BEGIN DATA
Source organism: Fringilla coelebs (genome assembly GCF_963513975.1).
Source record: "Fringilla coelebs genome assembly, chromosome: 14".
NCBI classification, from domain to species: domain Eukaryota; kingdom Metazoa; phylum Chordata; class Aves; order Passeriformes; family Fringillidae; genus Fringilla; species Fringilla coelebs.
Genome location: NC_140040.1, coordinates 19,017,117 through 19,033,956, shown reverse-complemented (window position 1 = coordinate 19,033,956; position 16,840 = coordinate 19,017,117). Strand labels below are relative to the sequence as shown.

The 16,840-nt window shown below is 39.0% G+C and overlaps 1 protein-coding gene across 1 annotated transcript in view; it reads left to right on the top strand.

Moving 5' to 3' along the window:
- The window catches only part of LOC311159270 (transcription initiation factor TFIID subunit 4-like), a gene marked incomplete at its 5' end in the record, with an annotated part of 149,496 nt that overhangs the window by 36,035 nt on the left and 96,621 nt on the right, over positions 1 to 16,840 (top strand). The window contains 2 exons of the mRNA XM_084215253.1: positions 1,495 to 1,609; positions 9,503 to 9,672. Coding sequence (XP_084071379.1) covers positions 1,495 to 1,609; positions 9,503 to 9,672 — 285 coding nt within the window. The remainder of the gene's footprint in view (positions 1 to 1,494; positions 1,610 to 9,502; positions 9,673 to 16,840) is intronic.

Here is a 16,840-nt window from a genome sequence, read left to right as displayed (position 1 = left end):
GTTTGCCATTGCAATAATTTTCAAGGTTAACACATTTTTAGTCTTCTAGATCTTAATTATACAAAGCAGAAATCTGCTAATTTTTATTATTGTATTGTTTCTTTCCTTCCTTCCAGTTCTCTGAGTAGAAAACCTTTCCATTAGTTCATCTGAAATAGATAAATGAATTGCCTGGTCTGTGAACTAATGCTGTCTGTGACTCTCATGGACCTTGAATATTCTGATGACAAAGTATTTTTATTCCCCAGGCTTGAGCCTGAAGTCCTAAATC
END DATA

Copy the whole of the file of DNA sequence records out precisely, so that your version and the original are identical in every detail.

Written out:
Source organism: Fringilla coelebs (genome assembly GCF_963513975.1).
Source record: "Fringilla coelebs genome assembly, chromosome: 14".
NCBI classification, from domain to species: domain Eukaryota; kingdom Metazoa; phylum Chordata; class Aves; order Passeriformes; family Fringillidae; genus Fringilla; species Fringilla coelebs.
Genome location: NC_140040.1, coordinates 19,017,117 through 19,033,956, shown reverse-complemented (window position 1 = coordinate 19,033,956; position 16,840 = coordinate 19,017,117). Strand labels below are relative to the sequence as shown.

The 16,840-nt window shown below is 39.0% G+C and overlaps 1 protein-coding gene across 1 annotated transcript in view; it reads left to right on the top strand.

Moving 5' to 3' along the window:
- The window catches only part of LOC311159270 (transcription initiation factor TFIID subunit 4-like), a gene marked incomplete at its 5' end in the record, with an annotated part of 149,496 nt that overhangs the window by 36,035 nt on the left and 96,621 nt on the right, over positions 1 to 16,840 (top strand). The window contains 2 exons of the mRNA XM_084215253.1: positions 1,495 to 1,609; positions 9,503 to 9,672. Coding sequence (XP_084071379.1) covers positions 1,495 to 1,609; positions 9,503 to 9,672 — 285 coding nt within the window. The remainder of the gene's footprint in view (positions 1 to 1,494; positions 1,610 to 9,502; positions 9,673 to 16,840) is intronic.

Here is a 16,840-nt window from a genome sequence, read left to right as displayed (position 1 = left end):
GTTTGCCATTGCAATAATTTTCAAGGTTAACACATTTTTAGTCTTCTAGATCTTAATTATACAAAGCAGAAATCTGCTAATTTTTATTATTGTATTGTTTCTTTCCTTCCTTCCAGTTCTCTGAGTAGAAAACCTTTCCATTAGTTCATCTGAAATAGATAAATGAATTGCCTGGTCTGTGAACTAATGCTGTCTGTGACTCTCATGGACCTTGAATATTCTGATGACAAAGTATTTTTATTCCCCAGGCTTGAGCCTGAAGTCCTAAATC